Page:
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Contributions by DAC Beachcroft

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Deepfakes
Practice notes

This Practice Note provides a summary of UK law as it applies to the use of deepfakes. A deepfake is a form of synthetic media in which existing media such as a video clip and a series of photographs are combined together using artificial intelligence to create a realistic but fake video. The Practice Note covers: what a deepfake is, how deepfakes work, harmful uses and applications of deepfakes, such as for entertainment, parody and political satire and healthcare. It also looks at the application of UK law to deepfakes, what social media platforms and search engines are doing to counter the issues created by deepfakes and future technological controls including problem areas concerning technological and legislative or common law controls.

JCT contracts—termination
Practice notes

This Practice Note considers the termination provisions in the JCT contracts. It looks at termination by the Employer, termination by the Contractor and situations in which either party may terminate, along with the consequences of termination under the JCT contracts.

NEC contracts—termination
Practice notes

This Practice Note considers the termination provisions in the NEC contracts. It looks at termination by the Client, termination by the Contractor and situations in which either party may terminate, along with the consequences of termination. It covers both the NEC3 and NEC4 contracts.

Termination of a construction contract
Practice notes

This Practice Note examines termination of a construction contract (or termination of a contractor’s employment under it). It provides guidance on termination at common law for repudiatory breach (repudiation), including affirmation, anticipatory breach and the consequences of common law termination, termination for breach pursuant to a contractual provision and termination at will (also known as termination for convenience). It also looks at the effect of termination on liquidated damages.

Termination on insolvency in construction contracts
Practice notes

This Practice Note examines what the consequences of a party becoming insolvent are, under the Insolvency Act 1986 (IA 1986), the Corporate Insolvency and Governance Act 2020 (CIGA 2020), and under the most widely used standard form construction contracts. The JCT and NEC contracts both contain detailed provisions setting out what constitutes insolvency for the purposes of the contract and what the rights of the parties are in these circumstances.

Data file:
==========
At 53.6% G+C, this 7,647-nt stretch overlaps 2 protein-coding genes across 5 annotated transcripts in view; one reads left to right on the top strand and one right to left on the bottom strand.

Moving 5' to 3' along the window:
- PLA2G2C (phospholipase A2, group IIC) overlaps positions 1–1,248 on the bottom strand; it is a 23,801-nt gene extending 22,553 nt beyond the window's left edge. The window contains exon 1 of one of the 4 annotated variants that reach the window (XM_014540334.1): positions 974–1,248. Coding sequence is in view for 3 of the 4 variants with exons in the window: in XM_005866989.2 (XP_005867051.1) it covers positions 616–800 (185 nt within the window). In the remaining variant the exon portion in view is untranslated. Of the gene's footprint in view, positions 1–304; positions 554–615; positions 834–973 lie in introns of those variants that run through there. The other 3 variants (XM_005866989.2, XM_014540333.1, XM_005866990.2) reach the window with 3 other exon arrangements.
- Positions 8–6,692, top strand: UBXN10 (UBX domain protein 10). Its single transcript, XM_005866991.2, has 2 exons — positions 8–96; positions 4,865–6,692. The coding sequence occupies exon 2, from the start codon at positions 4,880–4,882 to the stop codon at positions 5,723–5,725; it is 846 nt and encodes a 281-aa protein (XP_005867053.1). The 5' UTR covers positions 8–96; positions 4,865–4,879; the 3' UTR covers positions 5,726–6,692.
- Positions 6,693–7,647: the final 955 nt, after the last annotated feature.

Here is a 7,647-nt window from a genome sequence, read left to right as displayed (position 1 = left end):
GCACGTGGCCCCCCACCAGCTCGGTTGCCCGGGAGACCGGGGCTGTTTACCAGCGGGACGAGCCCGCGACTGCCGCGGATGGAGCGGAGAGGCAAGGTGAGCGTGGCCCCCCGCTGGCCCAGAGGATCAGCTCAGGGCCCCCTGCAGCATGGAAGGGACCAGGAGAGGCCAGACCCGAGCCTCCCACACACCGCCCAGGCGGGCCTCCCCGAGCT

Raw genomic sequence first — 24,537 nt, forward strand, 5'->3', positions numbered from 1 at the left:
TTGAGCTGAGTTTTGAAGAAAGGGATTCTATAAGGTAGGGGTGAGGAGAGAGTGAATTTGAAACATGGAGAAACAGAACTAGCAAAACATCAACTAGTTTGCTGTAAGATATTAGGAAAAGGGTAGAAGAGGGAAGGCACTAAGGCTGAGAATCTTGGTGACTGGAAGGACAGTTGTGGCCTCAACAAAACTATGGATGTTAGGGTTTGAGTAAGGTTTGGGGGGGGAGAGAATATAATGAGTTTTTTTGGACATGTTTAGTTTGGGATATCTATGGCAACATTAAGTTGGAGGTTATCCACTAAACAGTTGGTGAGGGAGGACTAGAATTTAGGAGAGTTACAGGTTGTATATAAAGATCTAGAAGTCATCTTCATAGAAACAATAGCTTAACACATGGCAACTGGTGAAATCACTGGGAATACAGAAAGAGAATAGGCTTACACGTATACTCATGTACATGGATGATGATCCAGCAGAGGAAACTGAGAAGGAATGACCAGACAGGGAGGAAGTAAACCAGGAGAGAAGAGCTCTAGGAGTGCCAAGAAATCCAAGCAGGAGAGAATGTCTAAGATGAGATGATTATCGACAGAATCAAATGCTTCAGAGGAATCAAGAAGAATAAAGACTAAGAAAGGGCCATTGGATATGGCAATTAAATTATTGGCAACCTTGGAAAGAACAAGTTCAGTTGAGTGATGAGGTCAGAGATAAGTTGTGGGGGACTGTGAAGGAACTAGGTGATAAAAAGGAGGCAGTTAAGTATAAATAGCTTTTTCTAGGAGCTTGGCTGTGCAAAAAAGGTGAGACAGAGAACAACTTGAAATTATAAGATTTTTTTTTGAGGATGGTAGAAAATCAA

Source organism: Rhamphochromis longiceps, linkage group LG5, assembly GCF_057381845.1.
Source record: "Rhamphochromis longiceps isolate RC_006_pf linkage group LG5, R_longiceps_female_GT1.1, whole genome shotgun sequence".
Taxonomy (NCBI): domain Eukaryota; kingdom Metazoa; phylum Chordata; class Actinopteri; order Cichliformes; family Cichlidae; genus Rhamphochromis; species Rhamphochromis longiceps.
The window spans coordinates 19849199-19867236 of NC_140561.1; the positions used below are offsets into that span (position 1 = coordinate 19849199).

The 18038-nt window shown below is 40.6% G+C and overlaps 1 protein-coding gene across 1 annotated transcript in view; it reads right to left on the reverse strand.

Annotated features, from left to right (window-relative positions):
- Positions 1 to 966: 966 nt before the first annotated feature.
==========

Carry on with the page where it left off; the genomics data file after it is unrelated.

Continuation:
Contributions by DAC Beachcroft Experts

4

Challenging Tier 2 or 5 sponsor licence decisions by way of judicial review
Practice notes

A decision by the Home Office to refuse a Tier 2 and/or 5 sponsor licence or to suspend, downgrade or revoke an existing sponsor licence does not attract a right of appeal. Since 6 April 2016, there has been a 'pre-licence error correction' procedure which has enabled sponsors to challenge the refusal of a sponsor licence application where there has been a 'simple caseworking error' or where supporting evidence sent with the initial application has not been considered. This Practice Note looks at how to challenge a negative sponsor licence decision by way of judicial review. It focuses on assessing the merits of a challenge, the investigation process, discussions and negotiations with the Home Office, and the letter before action.

Downgrading and revocation of sponsorship licences under Tiers 2 and 5
Practice notes

This Practice Note looks at the mandatory and discretionary circumstances set out in the Home Office’s Sponsor Guidance for Tiers 2 and 5 as to when it must, or can downgrade an organisation’s sponsor licence from an ‘A’ to a ‘B’ grade, or revoke the organisation’s licence. It also outlines the relevant procedures and the effect of such actions on the organisation and its sponsored migrants.

Tier 1 (Investor): key practical considerations
Practice notes

This Practice Note examines some common practical issues relating to applications submitted in the Tier 1 (Investor) category. It considers client management, other options such as the Tier 1 (Entrepreneur) category, the absences requirement for applications for indefinite leave to remain and naturalisation, dual citizenship, tax and English language requirements.

Tier 2 and 5 licence suspensions, surrender and CoS reductions
Practice notes

This Practice Note examines the circumstances in which the Home Office may wish to suspend a Tier 2 and/or 5 sponsor’s licence and reduce a sponsor’s allocated numbers of unrestricted Certificates of Sponsorship (CoS), as well as the procedure for and consequences of suspension and a sponsor surrendering its licence.

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